When it happened, I wonder what they said.
How they looked at each other.
Above all, I wonder who, among them, had that bright idea.
“Let set it on fire”.
“It will stop burning, eventually. My grandma used to say it would”.
Around them, some scarce sand acacia, some under-nourished saksaul.
“Look at those idiots, Mankind”. That’s what Nature must often think of us.
And the look on the engineers’ faces!
The amount of time they must have spent calculating where exactly they would need to drill down the ground in the Karakum Desert. “I told you: we need to drill here. Not in one kilometre. Here. Who has a degree in engineering? You or me?”.
Some of them, I am sure, they must have snapped: “We planned to intentionally create the Gate to Hell”. Others, I am even surer, must have hoped to fall into the Gate of Hell.
They were looking for oil or some gas that has been running for millions of years in the underground of this black desert that covers nearly 70% of Turkmenistan and can sometimes offer some green surprises: they are oases, where they grow cotton.
People don’t travel to Turkmenistan to see its oases, although I must admit they are pretty breath-taking because they appear in front of you when you least expect them on roads that most travellers do not even glimpse.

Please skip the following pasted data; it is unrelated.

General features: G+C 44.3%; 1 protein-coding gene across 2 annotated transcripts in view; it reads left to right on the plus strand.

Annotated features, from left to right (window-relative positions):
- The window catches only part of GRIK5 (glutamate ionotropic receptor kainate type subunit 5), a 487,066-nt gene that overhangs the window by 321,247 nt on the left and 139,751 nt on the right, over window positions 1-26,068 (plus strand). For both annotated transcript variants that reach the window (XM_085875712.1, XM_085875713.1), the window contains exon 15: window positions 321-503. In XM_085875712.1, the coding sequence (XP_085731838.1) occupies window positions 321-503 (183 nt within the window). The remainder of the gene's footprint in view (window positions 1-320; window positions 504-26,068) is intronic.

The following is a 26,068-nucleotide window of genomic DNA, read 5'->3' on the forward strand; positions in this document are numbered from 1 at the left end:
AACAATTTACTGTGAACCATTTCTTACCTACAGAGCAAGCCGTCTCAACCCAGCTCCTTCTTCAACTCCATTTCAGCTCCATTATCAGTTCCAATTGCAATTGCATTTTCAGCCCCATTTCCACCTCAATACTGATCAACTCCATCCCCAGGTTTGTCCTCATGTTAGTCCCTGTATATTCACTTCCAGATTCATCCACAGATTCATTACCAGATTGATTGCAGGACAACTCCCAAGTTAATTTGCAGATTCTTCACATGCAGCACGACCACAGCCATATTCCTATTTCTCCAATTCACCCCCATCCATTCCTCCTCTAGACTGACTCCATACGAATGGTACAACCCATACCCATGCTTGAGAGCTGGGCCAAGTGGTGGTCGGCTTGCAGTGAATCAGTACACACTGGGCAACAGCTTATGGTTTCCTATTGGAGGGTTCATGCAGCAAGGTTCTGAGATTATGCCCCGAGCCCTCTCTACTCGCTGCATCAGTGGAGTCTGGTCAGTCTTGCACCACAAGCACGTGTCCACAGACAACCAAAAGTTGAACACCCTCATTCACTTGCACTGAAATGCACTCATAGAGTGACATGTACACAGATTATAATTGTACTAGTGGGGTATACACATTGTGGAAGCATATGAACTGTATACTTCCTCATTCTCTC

People go to Turkmenistan and spend hours driving jeeps to go to the desert after leaving the deserted capital city Ashgabat, to see Derweze, the Gate to Hell.
Hell is there, waiting for you in the middle of nowhere. You lean forward towards those immense holes in the ground. You hope for a great photo. Some of your hairs might get burnt in the process, but who cares. It’s worth it. It’s also worth to climb one of the few rock dunes that can be found around them. You see Hell from above.
I remember their light, in the night, eerie, luring. From our tents, you could not see them properly. You could feel those flames, though. In your nostrils. In the air, there was a sort of anomalous electricity. Although that fire was stupidly caused by Man, its duration over the last 30 plus years has been the proof of the power of nature. Of what runs beneath us. Of what we are trying to destroy with such profound vehemence because of a senseless thirst for power.